Would it be nice to have multicore support? Hell yeah, why not at this point. Unlike when we started most people are using multicore computers now. But this sort of thing requires a massive recoding effort. The only time it makes sense to get into that is when we feel that the single core, 32 bit environment is holding back improving the game. We still feel we're a long way from that.

Steve

People also overestimate how many well-multithreaded games there are. I have never seen a wargame doing multithreading except maybe Panzer Command, and none of the popular MMORPGs do, not LOTRO, not WoW. Some top of the line mass market shooters do.

And even for those who do, many don't really scale up doing one thing, they just distribute different things, and if one thing was your bottleneck it still is. That's why the minimum framerate (or maximum framerate drop) often doesn't improve as much as maximum framerate. Too bad minimum framerate is what has most impact on the game experience.

People need to wrap their head around the fact that PCs with many slow cores are not suitable for software that is either old or some niche software.

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Yup. And I can't blame customers for thinking "more is better" because that's what the computer salesmen tell people. It's like when Apple first moved to RISC technology (PowerPC). In theory the new architecture offered blazing speed improvements over the older 680xx chipsets. But in reality even after the OS was optimized for PPC, only certain applications ran significantly faster and only then for specific functions. PhotoShop, for example, had somethings go way faster and other not. The real speed improvement from the PPC chips came from their capability for faster clock speeds.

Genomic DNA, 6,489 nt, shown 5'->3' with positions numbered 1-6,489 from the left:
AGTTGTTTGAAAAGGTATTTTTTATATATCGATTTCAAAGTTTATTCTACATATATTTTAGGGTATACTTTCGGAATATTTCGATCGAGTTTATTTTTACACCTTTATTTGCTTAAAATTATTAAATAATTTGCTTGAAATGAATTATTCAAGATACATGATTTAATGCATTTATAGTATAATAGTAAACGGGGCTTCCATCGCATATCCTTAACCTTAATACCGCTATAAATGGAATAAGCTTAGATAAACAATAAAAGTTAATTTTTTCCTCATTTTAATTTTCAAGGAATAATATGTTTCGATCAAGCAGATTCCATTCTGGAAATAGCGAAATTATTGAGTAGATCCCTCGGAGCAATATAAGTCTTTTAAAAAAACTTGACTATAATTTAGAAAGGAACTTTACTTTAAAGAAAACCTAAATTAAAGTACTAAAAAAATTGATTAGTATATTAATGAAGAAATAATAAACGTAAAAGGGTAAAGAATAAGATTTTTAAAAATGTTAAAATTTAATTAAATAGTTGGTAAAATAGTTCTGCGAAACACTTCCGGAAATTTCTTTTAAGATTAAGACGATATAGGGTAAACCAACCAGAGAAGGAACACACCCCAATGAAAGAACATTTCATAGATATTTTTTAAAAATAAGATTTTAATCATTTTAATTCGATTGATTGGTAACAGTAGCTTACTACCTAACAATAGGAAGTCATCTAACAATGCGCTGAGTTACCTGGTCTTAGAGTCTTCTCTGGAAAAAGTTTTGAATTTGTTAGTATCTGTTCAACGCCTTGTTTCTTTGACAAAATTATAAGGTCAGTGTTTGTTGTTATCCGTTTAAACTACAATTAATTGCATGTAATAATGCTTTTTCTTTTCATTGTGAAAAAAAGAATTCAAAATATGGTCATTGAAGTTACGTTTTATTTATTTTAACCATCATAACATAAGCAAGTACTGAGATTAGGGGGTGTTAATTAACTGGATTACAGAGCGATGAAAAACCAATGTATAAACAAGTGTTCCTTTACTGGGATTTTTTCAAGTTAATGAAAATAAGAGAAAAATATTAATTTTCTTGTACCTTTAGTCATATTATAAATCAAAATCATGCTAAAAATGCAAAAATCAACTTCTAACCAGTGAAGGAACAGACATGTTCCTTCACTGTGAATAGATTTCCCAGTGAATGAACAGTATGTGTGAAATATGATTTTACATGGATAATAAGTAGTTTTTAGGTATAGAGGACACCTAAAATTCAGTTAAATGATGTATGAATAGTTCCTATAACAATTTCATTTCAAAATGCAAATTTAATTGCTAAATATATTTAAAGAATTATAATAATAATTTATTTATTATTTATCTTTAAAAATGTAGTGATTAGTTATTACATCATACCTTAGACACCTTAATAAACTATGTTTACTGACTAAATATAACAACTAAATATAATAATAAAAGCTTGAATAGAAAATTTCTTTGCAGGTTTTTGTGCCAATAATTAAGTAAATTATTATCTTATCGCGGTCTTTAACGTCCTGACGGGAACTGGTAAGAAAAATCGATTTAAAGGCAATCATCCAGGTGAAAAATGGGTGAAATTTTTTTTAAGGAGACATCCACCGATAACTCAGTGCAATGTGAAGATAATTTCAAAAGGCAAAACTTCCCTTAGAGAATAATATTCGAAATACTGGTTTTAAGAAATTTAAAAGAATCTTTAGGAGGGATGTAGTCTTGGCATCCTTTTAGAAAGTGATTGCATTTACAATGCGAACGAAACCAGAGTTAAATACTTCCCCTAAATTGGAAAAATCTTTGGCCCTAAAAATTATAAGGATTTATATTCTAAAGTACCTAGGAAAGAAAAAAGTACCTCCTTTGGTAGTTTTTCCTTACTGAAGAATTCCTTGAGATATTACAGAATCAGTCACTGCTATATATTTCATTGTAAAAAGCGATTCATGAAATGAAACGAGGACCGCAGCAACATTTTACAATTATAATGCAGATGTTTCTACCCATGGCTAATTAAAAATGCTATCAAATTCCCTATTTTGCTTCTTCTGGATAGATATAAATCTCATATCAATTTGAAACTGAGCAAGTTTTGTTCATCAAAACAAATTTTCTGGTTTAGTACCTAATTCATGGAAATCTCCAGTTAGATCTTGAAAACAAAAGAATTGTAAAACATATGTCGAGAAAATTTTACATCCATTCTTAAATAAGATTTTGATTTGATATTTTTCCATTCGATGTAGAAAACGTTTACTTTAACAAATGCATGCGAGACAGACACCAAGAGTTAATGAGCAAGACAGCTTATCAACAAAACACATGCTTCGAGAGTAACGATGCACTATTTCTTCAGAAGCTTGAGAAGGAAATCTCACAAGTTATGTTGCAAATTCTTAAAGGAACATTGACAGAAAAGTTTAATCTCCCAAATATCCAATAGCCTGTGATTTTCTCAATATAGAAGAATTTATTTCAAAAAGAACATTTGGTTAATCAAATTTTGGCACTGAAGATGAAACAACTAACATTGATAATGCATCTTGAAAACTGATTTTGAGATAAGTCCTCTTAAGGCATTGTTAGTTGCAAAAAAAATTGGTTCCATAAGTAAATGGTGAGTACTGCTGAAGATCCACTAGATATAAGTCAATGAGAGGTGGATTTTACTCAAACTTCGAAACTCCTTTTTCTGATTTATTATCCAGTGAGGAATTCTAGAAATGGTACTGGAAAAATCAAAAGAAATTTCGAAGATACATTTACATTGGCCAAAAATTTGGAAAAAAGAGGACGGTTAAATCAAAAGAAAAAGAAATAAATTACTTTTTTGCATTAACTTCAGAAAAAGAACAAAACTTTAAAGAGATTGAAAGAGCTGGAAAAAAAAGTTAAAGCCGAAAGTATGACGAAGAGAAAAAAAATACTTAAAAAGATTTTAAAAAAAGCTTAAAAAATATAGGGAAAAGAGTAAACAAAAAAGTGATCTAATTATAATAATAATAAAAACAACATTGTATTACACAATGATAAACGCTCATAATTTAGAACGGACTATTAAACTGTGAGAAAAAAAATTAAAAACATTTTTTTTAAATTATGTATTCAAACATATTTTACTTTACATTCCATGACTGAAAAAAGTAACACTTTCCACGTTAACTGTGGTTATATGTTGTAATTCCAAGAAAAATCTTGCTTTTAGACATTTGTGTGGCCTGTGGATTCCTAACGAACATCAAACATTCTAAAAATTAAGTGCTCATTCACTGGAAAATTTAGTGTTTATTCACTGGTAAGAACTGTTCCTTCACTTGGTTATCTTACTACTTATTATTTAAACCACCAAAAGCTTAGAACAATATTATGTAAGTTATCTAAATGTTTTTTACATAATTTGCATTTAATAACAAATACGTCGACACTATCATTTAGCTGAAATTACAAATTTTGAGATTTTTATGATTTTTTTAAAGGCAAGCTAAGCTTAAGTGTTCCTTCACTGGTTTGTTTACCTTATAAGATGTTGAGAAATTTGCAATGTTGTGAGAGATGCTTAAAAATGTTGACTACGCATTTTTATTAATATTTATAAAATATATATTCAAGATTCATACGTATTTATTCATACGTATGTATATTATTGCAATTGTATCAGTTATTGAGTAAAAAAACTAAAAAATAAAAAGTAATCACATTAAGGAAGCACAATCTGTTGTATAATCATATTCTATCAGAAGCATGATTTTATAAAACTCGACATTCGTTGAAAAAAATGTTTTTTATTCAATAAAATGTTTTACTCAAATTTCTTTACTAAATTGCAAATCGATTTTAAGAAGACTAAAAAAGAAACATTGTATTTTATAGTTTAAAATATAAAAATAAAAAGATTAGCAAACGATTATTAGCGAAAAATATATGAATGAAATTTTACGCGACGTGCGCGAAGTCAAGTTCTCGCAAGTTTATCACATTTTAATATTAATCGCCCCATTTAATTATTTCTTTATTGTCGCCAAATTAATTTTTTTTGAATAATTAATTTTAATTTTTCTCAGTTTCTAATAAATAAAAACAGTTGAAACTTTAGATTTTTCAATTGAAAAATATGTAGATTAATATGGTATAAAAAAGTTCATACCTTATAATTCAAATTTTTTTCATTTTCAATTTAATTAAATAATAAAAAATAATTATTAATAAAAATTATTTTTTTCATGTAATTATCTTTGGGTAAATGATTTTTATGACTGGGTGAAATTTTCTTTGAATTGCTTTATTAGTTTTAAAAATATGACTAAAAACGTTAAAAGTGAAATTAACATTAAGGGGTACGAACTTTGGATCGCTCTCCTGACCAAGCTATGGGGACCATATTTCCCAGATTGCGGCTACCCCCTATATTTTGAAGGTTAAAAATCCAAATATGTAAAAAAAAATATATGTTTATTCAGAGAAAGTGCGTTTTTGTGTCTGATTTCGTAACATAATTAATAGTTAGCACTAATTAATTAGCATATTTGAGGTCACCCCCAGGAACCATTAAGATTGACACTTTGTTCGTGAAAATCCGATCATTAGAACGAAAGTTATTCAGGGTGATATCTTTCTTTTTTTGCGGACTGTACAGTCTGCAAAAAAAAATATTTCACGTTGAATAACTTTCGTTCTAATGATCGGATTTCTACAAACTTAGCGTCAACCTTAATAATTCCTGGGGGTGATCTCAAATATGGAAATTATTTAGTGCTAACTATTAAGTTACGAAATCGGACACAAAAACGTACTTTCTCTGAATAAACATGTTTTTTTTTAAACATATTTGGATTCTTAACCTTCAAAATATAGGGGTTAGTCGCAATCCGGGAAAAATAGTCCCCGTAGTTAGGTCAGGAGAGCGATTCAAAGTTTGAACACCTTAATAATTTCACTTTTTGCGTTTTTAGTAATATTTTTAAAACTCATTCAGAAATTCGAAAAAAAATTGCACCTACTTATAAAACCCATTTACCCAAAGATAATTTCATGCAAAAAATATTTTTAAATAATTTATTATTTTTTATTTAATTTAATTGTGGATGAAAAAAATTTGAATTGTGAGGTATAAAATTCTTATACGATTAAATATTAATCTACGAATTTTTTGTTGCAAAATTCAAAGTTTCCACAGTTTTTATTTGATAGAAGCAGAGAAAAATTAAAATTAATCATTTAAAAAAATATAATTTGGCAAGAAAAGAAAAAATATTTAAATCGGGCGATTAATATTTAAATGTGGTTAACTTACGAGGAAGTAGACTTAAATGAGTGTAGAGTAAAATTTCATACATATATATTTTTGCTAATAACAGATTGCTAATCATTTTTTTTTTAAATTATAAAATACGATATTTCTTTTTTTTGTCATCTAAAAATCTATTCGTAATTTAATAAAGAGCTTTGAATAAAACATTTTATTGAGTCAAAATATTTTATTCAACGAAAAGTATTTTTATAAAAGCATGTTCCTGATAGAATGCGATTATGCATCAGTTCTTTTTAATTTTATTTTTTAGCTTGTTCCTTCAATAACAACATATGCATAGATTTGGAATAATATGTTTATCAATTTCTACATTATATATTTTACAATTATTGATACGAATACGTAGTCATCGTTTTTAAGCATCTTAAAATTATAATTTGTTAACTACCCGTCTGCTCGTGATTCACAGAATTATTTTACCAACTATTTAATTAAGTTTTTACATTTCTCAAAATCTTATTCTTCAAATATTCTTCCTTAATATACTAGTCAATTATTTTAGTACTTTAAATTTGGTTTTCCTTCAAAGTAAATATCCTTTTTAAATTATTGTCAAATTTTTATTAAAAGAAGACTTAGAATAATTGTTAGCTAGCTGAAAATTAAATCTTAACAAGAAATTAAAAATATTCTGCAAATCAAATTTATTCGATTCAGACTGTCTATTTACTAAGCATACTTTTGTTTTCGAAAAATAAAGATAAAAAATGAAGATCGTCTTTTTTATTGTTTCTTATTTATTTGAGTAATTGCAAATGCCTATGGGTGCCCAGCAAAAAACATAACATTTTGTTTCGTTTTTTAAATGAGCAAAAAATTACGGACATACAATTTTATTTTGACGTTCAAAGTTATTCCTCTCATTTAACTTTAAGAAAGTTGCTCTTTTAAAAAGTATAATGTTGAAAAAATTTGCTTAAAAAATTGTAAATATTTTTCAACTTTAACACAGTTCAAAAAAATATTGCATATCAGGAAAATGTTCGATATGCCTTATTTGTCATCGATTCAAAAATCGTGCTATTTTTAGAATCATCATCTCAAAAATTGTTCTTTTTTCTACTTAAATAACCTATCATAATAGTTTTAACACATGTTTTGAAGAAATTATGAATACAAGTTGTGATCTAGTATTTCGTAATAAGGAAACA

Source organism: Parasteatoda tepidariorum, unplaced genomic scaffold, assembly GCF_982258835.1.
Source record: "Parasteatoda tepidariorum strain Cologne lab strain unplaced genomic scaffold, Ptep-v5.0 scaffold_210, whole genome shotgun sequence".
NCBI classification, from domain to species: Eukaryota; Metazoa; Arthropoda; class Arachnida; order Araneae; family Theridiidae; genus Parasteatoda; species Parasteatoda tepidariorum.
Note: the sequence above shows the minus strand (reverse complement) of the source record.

The problem is the age old one... bottlenecks. Something can only go as fast as it's slowest component. For games we've got video to contend with. Finding the hit location on a 20,000 polygon vehicle 10 times faster doesn't mean squat if the game was already waiting around for the video card to draw the darned thing.

Could CM run faster with multicore support? Oh, for sure in places it could. But enough to make a big difference to the player in terms of framerate or new features we can add? No. Especially because we would have to spend our time reengineering the game instead of adding new stuff. It's a venture of diminishing returns.

Steve

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Yup. And I can't blame customers for thinking "more is better" because that's what the computer salesmen tell people. It's like when Apple first moved to RISC technology (PowerPC). In theory the new architecture offered blazing speed improvements over the older 680xx chipsets. But in reality even after the OS was optimized for PPC, only certain applications ran significantly faster and only then for specific functions. PhotoShop, for example, had somethings go way faster and other not. The real speed improvement from the PPC chips came from their capability for faster clock speeds.